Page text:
Where is your studio?
It’s in New Hampshire, across the street from my house. If you write to me and ask nicely, maybe I’ll tell you the address and you can come over for a picnic or a labyrinth walk. Due to the pandemic, I’m not encouraging inside visitors at the moment.
What is your favorite hardware store?
The one that has what I’m looking for!
How long does it take to make one of those wire sculptures?
I try not to think about that too much. It’s at least 40 hours of physical work (but I’m sure some of them have taken twice as long as that), and usually many months of mental preparation.
How do you get the wire frame off the form?
I cut it up both sides, from hip to armpit, and then sew it back together with wire.
Would you like to teach a class on how to make metal baskets?
No, thanks. But I will point you at a book written by Ellen Wieske, who taught me. The book is out-of-print, but still available and not expensive. If you ever have a chance to take a class that Ellen is teaching, you should do it! She’s delightful, and her love of metal is infectious.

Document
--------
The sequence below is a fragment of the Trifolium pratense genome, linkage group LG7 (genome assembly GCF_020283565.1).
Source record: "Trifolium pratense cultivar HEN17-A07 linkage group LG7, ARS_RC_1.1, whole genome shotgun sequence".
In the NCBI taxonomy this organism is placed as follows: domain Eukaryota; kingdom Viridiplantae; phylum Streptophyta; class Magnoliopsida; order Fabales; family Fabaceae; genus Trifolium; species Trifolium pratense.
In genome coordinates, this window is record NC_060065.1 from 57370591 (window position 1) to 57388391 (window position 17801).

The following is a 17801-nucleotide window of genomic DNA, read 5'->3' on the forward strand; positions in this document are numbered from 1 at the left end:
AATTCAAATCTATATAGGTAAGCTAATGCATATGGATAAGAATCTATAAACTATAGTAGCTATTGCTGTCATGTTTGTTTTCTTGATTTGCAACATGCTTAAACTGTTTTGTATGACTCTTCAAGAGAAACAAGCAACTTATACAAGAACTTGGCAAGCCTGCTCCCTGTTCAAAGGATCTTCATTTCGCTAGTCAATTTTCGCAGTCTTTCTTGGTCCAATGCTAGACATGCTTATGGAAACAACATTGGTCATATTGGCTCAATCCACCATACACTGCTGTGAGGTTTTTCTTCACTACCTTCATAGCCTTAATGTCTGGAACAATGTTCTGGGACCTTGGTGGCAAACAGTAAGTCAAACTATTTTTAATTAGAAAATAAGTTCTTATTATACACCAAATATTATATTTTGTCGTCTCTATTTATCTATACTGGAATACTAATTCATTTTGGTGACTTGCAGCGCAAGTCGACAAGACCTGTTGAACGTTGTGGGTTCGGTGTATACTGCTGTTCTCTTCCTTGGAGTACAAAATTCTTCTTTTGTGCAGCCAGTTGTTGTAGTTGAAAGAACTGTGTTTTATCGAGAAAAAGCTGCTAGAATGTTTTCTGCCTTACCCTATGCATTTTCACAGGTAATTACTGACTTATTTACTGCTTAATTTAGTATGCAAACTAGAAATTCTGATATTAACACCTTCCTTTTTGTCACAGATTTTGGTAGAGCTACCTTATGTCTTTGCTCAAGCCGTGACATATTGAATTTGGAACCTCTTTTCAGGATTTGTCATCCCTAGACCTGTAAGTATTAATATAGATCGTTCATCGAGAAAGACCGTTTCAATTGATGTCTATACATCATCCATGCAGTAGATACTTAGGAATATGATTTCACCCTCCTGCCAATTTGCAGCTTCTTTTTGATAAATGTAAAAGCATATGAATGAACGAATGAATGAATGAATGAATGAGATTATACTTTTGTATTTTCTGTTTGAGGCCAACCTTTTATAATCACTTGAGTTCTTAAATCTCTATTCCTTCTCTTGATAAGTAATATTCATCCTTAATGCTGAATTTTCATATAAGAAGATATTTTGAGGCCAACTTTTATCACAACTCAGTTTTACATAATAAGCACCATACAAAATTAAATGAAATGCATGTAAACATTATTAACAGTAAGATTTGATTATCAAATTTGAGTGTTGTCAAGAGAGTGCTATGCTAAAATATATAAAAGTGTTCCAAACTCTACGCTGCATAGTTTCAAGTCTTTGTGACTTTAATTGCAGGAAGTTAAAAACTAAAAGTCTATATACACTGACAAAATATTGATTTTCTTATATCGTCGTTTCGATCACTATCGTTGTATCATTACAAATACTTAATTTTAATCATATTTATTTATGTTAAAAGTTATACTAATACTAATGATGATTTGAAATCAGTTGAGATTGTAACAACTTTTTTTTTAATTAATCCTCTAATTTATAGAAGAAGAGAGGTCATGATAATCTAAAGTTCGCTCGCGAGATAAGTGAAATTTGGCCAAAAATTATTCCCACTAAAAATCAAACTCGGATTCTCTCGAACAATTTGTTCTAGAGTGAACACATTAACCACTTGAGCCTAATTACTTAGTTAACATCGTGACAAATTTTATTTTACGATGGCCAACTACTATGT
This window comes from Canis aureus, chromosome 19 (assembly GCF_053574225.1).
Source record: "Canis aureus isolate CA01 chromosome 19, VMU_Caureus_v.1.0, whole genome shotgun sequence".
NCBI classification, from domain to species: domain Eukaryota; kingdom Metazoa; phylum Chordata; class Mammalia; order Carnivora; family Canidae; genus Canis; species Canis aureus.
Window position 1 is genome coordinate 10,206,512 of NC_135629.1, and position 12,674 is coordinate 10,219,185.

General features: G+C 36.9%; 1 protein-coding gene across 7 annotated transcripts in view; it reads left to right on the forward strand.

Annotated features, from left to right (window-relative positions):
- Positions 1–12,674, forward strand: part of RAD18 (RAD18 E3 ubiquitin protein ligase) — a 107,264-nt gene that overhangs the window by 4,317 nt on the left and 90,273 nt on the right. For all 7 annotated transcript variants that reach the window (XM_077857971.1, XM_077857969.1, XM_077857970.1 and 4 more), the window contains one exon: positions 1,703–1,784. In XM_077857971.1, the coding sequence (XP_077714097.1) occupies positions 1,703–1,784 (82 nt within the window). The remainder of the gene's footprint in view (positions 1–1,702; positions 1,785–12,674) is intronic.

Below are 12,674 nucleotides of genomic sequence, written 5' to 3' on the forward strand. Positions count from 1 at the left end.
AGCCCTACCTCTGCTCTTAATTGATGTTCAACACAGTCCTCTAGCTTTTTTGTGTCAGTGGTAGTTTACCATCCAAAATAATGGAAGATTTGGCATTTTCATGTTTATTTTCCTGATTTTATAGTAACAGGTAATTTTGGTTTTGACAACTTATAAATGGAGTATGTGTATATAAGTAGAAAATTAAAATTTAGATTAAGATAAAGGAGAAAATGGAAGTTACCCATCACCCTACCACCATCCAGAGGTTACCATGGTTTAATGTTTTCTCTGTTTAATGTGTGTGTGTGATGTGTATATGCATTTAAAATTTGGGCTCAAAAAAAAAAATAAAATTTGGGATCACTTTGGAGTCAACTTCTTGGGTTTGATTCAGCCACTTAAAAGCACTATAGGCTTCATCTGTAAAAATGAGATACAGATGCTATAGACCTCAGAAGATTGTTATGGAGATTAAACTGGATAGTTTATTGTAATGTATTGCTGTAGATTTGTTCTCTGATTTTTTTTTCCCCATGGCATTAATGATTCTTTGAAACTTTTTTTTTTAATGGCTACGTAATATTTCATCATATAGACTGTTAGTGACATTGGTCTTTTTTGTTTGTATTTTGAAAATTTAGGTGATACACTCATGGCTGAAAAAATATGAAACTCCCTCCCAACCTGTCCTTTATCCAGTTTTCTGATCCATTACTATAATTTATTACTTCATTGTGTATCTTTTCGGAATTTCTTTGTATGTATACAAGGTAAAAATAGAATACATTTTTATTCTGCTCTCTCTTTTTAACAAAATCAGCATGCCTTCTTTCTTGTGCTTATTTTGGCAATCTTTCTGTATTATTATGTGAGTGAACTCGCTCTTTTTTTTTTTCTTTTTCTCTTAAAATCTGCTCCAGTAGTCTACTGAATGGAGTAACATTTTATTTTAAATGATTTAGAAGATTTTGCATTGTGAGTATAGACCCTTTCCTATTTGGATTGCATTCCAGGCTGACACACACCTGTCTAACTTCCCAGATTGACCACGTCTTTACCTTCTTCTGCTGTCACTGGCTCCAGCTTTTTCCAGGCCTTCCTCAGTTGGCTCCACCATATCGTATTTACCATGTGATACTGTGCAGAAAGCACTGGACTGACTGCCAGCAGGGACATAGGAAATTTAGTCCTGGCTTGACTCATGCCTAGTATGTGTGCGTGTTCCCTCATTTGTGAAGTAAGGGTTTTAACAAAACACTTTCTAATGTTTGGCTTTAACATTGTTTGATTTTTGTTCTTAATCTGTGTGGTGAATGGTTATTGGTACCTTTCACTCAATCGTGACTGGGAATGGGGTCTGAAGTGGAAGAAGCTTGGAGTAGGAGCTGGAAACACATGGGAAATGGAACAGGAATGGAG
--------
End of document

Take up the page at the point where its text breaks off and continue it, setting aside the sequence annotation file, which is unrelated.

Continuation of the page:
How much time do you spend in your studio?
It depends a lot on the weather, and on what else is happening in my life. Sometimes I’m there almost every day for weeks on end. Other times (especially in the summer, when the studio is hot and the gardens need attention) I’m not there very much at all.
Maybe what you’re really asking is, “Do you have another job?” The answer is no.
How much does that sculpture cost?
It’s not for sale.
Do you show your work anywhere?
Rarely. Since it’s not for sale, galleries generally wouldn’t be interested in it. Also, I prefer not to show the figures one at a time or with work that I can’t be convinced is somehow related to them. All of that makes it unlikely (but not totally impossible) that I’ll be showing them outside the studio anytime soon. Maybe it will never happen. That’s okay with me.
Why are all of the (Basket Case) figures female?
Because that’s the kind of body I live in.